16.50. Terminate-Reason . . . . . . . . . . . . . . . . . . . . 150 16.48. Speed . . . . . . . . . . . . . . . . . . . . . . . . . 150
16.51. Timestamp . . . . . . . . . . . . . . . . . . . . . . . 151 16.49. Supported . . . . . . . . . . . . . . . . . . . . . . . 151
16.52. Transport . . . . . . . . . . . . . . . . . . . . . . . 151 16.50. Terminate-Reason . . . . . . . . . . . . . . . . . . . . 152
16.53. Unsupported . . . . . . . . . . . . . . . . . . . . . . 158 16.51. Timestamp . . . . . . . . . . . . . . . . . . . . . . . 152
16.54. User-Agent . . . . . . . . . . . . . . . . . . . . . . . 158 16.52. Transport . . . . . . . . . . . . . . . . . . . . . . . 153
16.55. Vary . . . . . . . . . . . . . . . . . . . . . . . . . . 159 16.53. Unsupported . . . . . . . . . . . . . . . . . . . . . . 160
16.56. Via . . . . . . . . . . . . . . . . . . . . . . . . . . 160 16.54. User-Agent . . . . . . . . . . . . . . . . . . . . . . . 160
16.57. WWW-Authenticate . . . . . . . . . . . . . . . . . . . . 160 16.55. Vary . . . . . . . . . . . . . . . . . . . . . . . . . . 160
16.56. Via . . . . . . . . . . . . . . . . . . . . . . . . . . 161
17. Proxies . . . . . . . . . . . . . . . . . . . . . . . . . . . 161 16.57. WWW-Authenticate . . . . . . . . . . . . . . . . . . . . 162
17.1. Proxies and Protocol Extensions . . . . . . . . . . . . 162 17. Proxies . . . . . . . . . . . . . . . . . . . . . . . . . . . 163
17.2. Multiplexing and Demultiplexing of Messages . . . . . . 163 17.1. Proxies and Protocol Extensions . . . . . . . . . . . . 164
18. Caching . . . . . . . . . . . . . . . . . . . . . . . . . . . 164 17.2. Multiplexing and Demultiplexing of Messages . . . . . . 165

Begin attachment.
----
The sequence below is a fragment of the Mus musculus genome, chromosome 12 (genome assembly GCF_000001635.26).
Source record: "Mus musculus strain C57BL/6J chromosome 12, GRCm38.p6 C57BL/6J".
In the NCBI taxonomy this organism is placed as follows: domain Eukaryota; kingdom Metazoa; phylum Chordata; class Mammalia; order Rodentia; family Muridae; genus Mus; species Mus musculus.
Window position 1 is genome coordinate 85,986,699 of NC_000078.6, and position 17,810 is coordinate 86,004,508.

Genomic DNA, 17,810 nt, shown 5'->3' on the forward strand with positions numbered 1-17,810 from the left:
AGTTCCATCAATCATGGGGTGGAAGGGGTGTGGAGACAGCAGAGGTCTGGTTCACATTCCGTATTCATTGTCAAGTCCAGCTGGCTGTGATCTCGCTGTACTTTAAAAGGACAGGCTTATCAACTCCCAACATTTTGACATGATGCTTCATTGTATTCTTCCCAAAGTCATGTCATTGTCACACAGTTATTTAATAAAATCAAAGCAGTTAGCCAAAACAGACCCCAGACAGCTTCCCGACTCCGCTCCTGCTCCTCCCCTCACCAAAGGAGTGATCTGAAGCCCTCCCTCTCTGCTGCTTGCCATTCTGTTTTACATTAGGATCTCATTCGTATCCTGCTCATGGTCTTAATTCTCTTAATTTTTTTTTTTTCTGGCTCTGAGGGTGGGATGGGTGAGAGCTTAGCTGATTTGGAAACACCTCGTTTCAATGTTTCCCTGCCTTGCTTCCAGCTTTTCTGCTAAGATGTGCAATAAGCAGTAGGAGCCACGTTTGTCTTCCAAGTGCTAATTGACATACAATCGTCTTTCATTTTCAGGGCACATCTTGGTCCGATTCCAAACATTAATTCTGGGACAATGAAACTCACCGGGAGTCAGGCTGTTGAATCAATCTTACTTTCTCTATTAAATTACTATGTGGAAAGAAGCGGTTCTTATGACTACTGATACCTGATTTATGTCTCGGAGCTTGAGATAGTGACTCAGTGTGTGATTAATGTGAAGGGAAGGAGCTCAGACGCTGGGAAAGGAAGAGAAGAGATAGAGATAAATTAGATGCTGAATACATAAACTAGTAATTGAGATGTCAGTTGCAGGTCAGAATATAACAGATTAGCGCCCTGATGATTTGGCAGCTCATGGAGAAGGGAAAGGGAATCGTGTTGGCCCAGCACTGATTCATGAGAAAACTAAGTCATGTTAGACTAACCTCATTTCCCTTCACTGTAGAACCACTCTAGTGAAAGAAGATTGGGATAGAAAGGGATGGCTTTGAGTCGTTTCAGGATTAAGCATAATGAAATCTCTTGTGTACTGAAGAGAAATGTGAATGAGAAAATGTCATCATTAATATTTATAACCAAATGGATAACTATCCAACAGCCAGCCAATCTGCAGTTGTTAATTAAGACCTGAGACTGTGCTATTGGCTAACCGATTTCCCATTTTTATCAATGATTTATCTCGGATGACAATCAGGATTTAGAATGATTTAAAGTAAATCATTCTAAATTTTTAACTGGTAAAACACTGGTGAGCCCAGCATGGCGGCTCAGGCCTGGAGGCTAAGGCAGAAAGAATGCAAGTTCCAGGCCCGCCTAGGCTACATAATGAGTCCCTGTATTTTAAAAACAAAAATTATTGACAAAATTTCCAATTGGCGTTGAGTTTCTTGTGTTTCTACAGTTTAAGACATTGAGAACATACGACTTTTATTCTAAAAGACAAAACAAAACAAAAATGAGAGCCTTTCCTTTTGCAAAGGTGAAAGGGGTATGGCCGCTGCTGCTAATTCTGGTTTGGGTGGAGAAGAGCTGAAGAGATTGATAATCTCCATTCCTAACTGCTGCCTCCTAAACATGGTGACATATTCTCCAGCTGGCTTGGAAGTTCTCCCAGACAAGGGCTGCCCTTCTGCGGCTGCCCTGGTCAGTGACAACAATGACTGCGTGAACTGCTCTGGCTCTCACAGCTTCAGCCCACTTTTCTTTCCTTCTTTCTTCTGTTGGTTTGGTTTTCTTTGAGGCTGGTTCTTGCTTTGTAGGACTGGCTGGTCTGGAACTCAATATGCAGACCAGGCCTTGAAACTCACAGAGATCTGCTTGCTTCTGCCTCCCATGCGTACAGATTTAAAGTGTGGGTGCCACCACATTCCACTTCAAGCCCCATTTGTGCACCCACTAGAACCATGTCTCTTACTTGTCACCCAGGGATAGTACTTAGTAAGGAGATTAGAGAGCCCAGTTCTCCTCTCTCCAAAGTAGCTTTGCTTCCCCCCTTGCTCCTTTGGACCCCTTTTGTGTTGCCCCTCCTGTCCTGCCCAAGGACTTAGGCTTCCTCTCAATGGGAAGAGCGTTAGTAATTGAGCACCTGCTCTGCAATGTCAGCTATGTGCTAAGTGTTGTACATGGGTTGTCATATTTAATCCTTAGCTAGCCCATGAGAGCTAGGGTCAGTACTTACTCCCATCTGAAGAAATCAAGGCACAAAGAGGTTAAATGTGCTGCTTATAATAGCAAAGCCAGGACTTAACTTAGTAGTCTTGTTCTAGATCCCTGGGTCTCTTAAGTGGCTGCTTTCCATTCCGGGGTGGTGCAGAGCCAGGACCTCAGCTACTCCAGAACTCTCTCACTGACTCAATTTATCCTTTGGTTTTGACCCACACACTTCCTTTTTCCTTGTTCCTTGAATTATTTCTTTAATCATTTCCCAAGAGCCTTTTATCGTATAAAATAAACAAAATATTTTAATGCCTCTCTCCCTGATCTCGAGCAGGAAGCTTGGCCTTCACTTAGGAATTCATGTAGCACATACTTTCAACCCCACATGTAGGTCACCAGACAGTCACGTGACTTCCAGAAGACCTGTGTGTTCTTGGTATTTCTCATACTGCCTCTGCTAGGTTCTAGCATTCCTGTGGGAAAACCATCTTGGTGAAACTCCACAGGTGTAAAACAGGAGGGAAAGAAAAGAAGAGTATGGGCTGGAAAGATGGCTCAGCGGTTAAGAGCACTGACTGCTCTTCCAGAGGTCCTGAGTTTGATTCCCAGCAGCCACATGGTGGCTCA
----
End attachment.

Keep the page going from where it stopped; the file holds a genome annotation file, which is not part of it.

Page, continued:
18.1. Validation Model . . . . . . . . . . . . . . . . . . . . 164 18. Caching . . . . . . . . . . . . . . . . . . . . . . . . . . . 166
18.1.1. Last-Modified Dates . . . . . . . . . . . . . . . . 166 18.1. Validation Model . . . . . . . . . . . . . . . . . . . . 166
18.1.2. Message Body Tag Cache Validators . . . . . . . . . 166 18.1.1. Last-Modified Dates . . . . . . . . . . . . . . . . 168
18.1.3. Weak and Strong Validators . . . . . . . . . . . . . 166 18.1.2. Message Body Tag Cache Validators . . . . . . . . . 168
18.1.3. Weak and Strong Validators . . . . . . . . . . . . . 168
18.1.4. Rules for When to Use Message Body Tags and 18.1.4. Rules for When to Use Message Body Tags and
Last-Modified Dates . . . . . . . . . . . . . . . . 168 Last-Modified Dates . . . . . . . . . . . . . . . . 170
18.1.5. Non-validating Conditionals . . . . . . . . . . . . 170 18.1.5. Non-validating Conditionals . . . . . . . . . . . . 172
18.2. Invalidation After Updates or Deletions . . . . . . . . 170 18.2. Invalidation After Updates or Deletions . . . . . . . . 172
19. Security Framework . . . . . . . . . . . . . . . . . . . . . 172 19. Security Framework . . . . . . . . . . . . . . . . . . . . . 174
19.1. RTSP and HTTP Authentication . . . . . . . . . . . . . . 172 19.1. RTSP and HTTP Authentication . . . . . . . . . . . . . . 174